|Bid||3,124.50 x 111900|
|Ask||3,125.00 x 382000|
|Day's range||3,101.00 - 3,143.50|
|52-week range||2,436.50 - 3,156.50|
|Beta (3Y monthly)||1.08|
|PE ratio (TTM)||26.20|
|Earnings date||24 Jan 2018 - 29 Jan 2018|
|Forward dividend & yield||0.67 (2.12%)|
|1y target est||2,916.05|
French spirits maker Pernod Ricard, which is being targeted by activist investor Elliott, raised its profit outlook on bets cost savings and Chinese demand will offset a slowdown in quarterly sales growth. Pernod, the world's second-largest spirits group after Diageo, is hoping cost cuts, expansion into profitable premium brands such as Malfy gin and sustained demand for Martell cognac in China will underpin sales growth and profits. This truly reflects the efficiency of our strategy plan," CEO Alexandre Ricard told Reuters.
The FTSE 100 was little changed by session end, lagging its peers on Wall Street and in Europe, while mid-caps gave up 0.3 percent. Miners lost 1.2 percent after Vale SA said it expected to resume operations at its Brucutu mine within 72 hours. London-listed shares in Rio Tinto fell 2.7 percent and BHP, the world's biggest miner, gave up 2.5 percent after cutting its iron ore output target following a tropical cyclone.
Harvey Jones picks out two FTSE 100 (INDEXFTSE: UKX) stocks that he thinks may be worth paying a little extra for.
The size of Diageo plc (LON:DGE), a UK£74b large-cap, often attracts investors seeking a reliable investment in the stock market. Big corporations are much sought after by risk-averse investors who find diversified revenue streams...
TOKYO/LONDON (Reuters) - Japan's Suntory Holdings, faced with a whisky crunch, is selling a rare mix sourced from around the world as premium whisky, aiming to elevate the status of young blends among discerning drinkers who often swear by aged single malts. Whisky makers globally, and in Japan in particular, have been forced to suspend some aged bottles in recent years as a surge in demand for mature whisky depleted stocks. Last year, Suntory suspended the popular 17-year Hibiki - a glass of which Bill Murray's character in the film 'Lost in Translation' famously promoted, saying "For relaxing times, make it Suntory time".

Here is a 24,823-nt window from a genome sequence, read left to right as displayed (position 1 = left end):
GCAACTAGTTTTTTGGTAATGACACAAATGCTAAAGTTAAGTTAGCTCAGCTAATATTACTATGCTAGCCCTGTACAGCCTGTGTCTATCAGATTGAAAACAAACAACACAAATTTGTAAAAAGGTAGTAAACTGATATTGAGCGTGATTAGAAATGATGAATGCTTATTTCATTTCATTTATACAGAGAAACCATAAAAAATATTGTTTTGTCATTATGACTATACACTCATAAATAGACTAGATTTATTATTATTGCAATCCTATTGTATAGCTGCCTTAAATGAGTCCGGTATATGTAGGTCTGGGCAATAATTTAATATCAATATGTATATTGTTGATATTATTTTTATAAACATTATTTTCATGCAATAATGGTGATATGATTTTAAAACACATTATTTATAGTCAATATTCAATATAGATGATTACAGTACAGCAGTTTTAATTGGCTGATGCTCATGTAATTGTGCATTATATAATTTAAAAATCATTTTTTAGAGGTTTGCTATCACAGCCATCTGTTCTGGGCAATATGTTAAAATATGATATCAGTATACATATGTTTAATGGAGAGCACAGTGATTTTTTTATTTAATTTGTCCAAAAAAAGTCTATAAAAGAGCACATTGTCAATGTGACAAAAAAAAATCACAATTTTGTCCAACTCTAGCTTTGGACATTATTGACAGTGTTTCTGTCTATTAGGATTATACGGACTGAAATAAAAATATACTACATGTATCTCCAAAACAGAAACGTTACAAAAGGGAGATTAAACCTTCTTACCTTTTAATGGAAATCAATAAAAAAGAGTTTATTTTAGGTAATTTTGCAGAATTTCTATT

The maker of Guinness has announced it is ditching plastic beer packaging in favour of recyclable and biodegradable cardboard. Plastic ring carriers and shrink wrap will be removed from multipacks of all Diageo beer products - including Irish stout Guinness, lagers Harp and Rockshore, and the red ale Smithwick's. The new packaging - part of a 18.5 million euro (£16m) investment to reduce the amount of plastic that Diageo uses - will be first used at a bottling and packaging plant in Belfast and appear on shelves in Ireland from August.
With macroeconomic conditions uncertain in 2019, I see buying shares in Diageo plc (LON:DGE) as a safe bet for the long-term investor.
I’m optimistic about the prospects for the Diageo plc (LON: DGE) share price after it makes a strong start to 2019 versus the FTSE 100 (INDEXFTSE:UKX).
The blue-chip index advanced 0.6 percent, outshining its European peers and recording its biggest weekly gain in two months, while the midcaps rose 0.2 percent as weakness in the local currency capped gains. Oil majors Shell and BP surged over 1 percent, tracking a rise in oil prices over fears that an escalating conflict in Libya could disrupt oil supplies from the OPEC member. The FTSE 100 was already cheery as international companies rose on expectations that a China-U.S. trade dispute could be nearing an end, with President Donald Trump saying a deal could be reached in about four weeks.
European spirits makers say they are facing difficulties exporting drinks to Indonesia amid tension after Jakarta said it was unhappy with an EU decision that palm oil should not be considered a green fuel. SpiritsEurope, which represents major European spirits makers and national associations, said on Thursday it had learnt from members with business in Indonesia that they were suffering delays in securing approval to import EU products into the country. Indonesia regulates imports of alcohol through an annual import and distribution plan.